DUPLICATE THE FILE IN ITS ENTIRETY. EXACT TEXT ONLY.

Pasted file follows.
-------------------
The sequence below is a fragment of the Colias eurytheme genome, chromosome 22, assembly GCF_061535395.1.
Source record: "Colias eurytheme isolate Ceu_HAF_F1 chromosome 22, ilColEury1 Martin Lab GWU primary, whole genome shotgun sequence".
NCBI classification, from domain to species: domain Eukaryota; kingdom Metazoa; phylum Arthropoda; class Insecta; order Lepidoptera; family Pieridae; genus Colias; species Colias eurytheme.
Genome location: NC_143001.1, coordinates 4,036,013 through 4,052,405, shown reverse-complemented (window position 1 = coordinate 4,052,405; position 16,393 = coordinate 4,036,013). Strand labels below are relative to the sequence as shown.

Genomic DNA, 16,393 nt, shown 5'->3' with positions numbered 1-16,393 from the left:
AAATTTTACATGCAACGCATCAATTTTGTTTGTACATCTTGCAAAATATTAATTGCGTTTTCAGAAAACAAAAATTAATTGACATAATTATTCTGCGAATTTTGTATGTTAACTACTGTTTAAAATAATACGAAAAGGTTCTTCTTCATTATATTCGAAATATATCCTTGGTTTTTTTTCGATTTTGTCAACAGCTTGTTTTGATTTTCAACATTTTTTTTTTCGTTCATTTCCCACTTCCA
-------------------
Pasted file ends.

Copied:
The sequence below is a fragment of the Colias eurytheme genome, chromosome 22, assembly GCF_061535395.1.
Source record: "Colias eurytheme isolate Ceu_HAF_F1 chromosome 22, ilColEury1 Martin Lab GWU primary, whole genome shotgun sequence".
NCBI classification, from domain to species: domain Eukaryota; kingdom Metazoa; phylum Arthropoda; class Insecta; order Lepidoptera; family Pieridae; genus Colias; species Colias eurytheme.
Genome location: NC_143001.1, coordinates 4,036,013 through 4,052,405, shown reverse-complemented (window position 1 = coordinate 4,052,405; position 16,393 = coordinate 4,036,013). Strand labels below are relative to the sequence as shown.

Genomic DNA, 16,393 nt, shown 5'->3' with positions numbered 1-16,393 from the left:
AAATTTTACATGCAACGCATCAATTTTGTTTGTACATCTTGCAAAATATTAATTGCGTTTTCAGAAAACAAAAATTAATTGACATAATTATTCTGCGAATTTTGTATGTTAACTACTGTTTAAAATAATACGAAAAGGTTCTTCTTCATTATATTCGAAATATATCCTTGGTTTTTTTTCGATTTTGTCAACAGCTTGTTTTGATTTTCAACATTTTTTTTTTCGTTCATTTCCCACTTCCA